I got this today. Approaching an intersection, I was passed by an SUV. As he passed, the driver signaled a right turn, and tapped the horn. Thus I had warning to hit the brakes as the SUV swerved in front of me and around the corner. Not really couteous, but at least the driver noted my existence. That makes him more responsible than many.
There seems to be a somewhat glaring lack of understanding of current best practice as it is being taught in places other than Chicago. I attribute this to the almost pathological fear of training and licensing that surrounds the ‘cycling culture‘ in the Windy City. What I really do not quite understand is why? But setting aside the fears and resistance to something that is sorely needed, let me once again direct the reader to the proper method for executing a right turn. You will note that everything described above (on the part of the driver) was done as prescribed, it is the rider who is suffering in ignorance.
Source: San Francisco Bicycle Coalition
How is a car supposed to make a right turn from a street with a bike lane? It’s one of the most widely misunderstood traffic rules (at least in California). Most people don’t know the law, and the DMV doesn’t express the concept as clearly as they should.
Through the SF Bicycle Coalition’s dozens of Urban Bicycling Classes across the city, we’re working to educate thousands of people each year on this topic and more Rules of the Road. We educate Muni Operators, Taxi Drivers, and of course, people on bike about the rules of the road. So sign-up for one of our free classes!
A right-turning car is supposed to move into the bike lane before the intersection — anywhere from 200 to 50 feet before — first signaling the lane merge, then merging right to the curb lane, and finally making the actual turn once it’s deemed safe (CVC 21717).
The guiding principle and law is to always make a right turn from the right lane – or “Turn from the Curb” (CVC 22100). Turning across lanes is a big no-no, since it can result in crashes and near-crashes, especially “right hook” collisions. According to 2011 data from SFPD, “Unsafe Turn without Signaling” was the top cause of injury crashes for SF bicycle riders.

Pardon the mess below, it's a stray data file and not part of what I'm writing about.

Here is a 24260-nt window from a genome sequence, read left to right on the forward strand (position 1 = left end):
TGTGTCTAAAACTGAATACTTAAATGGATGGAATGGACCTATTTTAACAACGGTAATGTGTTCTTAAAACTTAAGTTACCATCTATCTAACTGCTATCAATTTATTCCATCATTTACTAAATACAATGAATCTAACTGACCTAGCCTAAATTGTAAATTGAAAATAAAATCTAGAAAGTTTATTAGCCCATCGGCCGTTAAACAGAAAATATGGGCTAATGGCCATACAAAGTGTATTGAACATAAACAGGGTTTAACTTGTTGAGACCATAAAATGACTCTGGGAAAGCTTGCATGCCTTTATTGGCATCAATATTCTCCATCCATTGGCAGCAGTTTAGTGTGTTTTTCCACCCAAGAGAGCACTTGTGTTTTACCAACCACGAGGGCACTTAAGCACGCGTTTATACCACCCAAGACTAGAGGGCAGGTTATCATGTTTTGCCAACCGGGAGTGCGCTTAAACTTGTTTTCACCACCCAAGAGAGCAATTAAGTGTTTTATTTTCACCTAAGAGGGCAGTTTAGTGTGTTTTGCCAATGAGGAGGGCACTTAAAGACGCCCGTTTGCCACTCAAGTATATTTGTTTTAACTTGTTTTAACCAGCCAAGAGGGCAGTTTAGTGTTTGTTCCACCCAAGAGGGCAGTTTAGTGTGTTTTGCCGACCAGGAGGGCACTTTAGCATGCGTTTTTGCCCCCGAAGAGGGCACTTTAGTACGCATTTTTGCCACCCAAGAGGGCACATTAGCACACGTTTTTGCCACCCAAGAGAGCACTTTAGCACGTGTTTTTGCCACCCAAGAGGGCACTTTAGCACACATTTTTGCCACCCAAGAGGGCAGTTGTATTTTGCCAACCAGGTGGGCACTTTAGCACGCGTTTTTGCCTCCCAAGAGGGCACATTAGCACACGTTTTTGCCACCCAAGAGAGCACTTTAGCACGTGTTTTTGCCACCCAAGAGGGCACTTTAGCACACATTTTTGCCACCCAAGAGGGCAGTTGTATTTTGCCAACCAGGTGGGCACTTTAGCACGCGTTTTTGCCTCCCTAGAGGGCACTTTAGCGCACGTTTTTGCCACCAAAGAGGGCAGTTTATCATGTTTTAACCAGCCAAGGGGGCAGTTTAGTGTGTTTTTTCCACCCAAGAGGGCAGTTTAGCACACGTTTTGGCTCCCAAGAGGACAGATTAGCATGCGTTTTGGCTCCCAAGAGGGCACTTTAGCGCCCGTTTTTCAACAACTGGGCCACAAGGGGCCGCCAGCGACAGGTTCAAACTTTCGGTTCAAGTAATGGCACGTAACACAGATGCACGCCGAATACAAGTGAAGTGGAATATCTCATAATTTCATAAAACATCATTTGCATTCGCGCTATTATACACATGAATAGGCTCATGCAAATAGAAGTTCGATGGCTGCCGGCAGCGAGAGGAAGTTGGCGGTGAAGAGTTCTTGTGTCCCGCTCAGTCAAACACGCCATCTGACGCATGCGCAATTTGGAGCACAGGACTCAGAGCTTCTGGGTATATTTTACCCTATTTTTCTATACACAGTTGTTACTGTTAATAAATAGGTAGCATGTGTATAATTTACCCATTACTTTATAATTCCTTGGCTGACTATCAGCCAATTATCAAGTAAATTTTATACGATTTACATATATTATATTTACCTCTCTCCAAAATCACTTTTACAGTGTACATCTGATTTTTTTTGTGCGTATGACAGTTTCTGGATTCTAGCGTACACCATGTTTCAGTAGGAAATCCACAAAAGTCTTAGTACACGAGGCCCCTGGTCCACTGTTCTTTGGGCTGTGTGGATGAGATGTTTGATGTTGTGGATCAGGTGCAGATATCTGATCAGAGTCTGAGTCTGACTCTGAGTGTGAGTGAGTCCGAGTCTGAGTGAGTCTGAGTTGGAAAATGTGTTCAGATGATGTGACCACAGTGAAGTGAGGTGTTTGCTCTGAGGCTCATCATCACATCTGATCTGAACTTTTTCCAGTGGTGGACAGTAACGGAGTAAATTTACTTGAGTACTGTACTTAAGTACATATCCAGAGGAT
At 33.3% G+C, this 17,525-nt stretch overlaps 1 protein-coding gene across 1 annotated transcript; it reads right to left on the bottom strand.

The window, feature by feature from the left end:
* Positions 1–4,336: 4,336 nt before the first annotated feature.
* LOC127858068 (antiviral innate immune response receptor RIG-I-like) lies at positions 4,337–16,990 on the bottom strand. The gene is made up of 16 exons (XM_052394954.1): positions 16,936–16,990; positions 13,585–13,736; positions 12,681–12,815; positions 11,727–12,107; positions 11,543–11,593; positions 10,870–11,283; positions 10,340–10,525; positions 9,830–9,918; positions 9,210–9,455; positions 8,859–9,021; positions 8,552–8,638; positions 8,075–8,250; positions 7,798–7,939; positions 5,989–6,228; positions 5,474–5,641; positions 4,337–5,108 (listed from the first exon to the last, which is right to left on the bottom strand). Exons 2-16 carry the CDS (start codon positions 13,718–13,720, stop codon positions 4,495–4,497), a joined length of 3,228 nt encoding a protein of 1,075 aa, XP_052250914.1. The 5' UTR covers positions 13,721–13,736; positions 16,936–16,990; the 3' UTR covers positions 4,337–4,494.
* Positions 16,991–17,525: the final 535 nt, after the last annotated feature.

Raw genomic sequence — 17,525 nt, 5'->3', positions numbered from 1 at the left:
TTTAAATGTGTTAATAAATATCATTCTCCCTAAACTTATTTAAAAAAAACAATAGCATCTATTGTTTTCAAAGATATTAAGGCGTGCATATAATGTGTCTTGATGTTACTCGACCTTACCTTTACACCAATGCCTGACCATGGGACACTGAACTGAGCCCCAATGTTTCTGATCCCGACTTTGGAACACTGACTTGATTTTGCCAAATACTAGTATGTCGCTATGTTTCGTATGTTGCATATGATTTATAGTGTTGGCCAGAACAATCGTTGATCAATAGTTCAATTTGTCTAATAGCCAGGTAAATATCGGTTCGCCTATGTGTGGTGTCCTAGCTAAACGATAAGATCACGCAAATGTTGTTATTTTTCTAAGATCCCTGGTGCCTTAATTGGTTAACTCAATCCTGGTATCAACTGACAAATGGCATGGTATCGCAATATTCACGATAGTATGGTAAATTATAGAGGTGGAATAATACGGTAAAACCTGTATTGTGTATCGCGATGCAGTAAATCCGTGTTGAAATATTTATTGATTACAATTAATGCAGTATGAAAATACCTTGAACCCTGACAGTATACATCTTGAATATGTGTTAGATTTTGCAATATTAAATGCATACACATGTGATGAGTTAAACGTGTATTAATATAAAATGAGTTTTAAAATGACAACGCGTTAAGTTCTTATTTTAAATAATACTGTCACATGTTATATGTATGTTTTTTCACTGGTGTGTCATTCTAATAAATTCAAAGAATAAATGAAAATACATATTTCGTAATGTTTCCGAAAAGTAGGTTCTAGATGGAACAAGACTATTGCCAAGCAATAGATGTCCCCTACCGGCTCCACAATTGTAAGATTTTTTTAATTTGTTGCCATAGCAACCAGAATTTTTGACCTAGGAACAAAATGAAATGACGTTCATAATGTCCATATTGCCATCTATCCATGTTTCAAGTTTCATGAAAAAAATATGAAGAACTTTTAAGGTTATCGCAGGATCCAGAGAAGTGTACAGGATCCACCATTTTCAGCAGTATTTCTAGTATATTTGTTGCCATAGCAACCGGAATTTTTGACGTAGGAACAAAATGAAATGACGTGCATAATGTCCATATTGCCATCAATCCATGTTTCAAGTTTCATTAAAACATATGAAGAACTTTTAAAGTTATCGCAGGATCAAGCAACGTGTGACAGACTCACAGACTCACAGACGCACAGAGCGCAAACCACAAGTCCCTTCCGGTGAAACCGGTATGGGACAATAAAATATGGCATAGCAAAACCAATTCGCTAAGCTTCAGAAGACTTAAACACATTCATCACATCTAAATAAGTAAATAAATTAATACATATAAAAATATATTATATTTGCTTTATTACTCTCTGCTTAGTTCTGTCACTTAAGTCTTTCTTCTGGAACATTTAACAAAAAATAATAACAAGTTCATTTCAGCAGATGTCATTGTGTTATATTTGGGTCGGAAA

A bike lane is a travel lane, like a standard travel lane — and you should always turn from the lane closest to the curb. To make a right turn, any vehicle (bike, car, truck, etc.) is supposed to be in the right lane, so a motor vehicle needs to safely merge into the bike lane (yielding to any traffic already in that bike lane), before making the turn. That’s why bike lanes are dashed when approaching an intersection. Dashed lanes tells drivers they can merge before turning right.
In San Francisco, streets with bike lanes have the left sideline of the bike lane dashed (or sometimes dropped altogether) the last 50-200 feet before an intersection. Unfortunately, few people know what that means, but each month our instructors are teaching all new taxi drivers and bicycle riders about this rule and so many others!
Here is the pertinent part of the California Vehicle Code (CVC):
Turning Across Bicycle Lanes
21717. Whenever it is necessary for the driver of a motor vehicle to cross a bicycle lane that is adjacent to his lane of travel to make a turn, the driver shall drive the motor vehicle into the bicycle lane prior to making the turn and shall make the turn pursuant to Section 22100 [general turning regulations]
Turning from the Curb
22100. (a) Right Turns. Both the approach for a right-hand turn and a right-hand turn shall be made as close as practicable to the right-hand curb or edge of the roadway.
One of the rampant misconceptions about motorists which is really sad is that when they ‘honk‘ they are being rude. They are not. What they are often attempting to do is ‘notify‘ you of your presence on their ‘personal radar‘. This is the equivalent of ‘making eye contact‘ with a driver but is preferable because of the obvious ‘confirmation‘.
Urban Cyclists are sometimes overly focused on ‘taking offense‘ when drivers do just about anything. Many are overly worried when a driver takes the time to act courteously and allow them to take the ‘right-of-way‘. The is not only a ‘good thing‘ but is a signal of the growing awareness of cyclists by the general motoring public.
Rejoice and be glad in it!
Taking a reluctant attitude in situations where you are being given a chance to cross and intersection or make a turn is confusing to drivers. It is the traffic equivalent of having someone ‘hold a door open for you‘. Don’t be an ungracious lout and scold the person for doing something kind and respectful. Accept the offer graciously and if possible ‘pass it on‘ by holding the door for someone else.
If we can get past the almost whiney nature of the current crop of Urban Cyclists it will make for a more rewarding and friendly commute and general travel in a city where violence is the ‘byword‘ to almost every situation.
Again, rejoice and be glad in it when someone grants you as a cyclist the ‘right-of-way‘.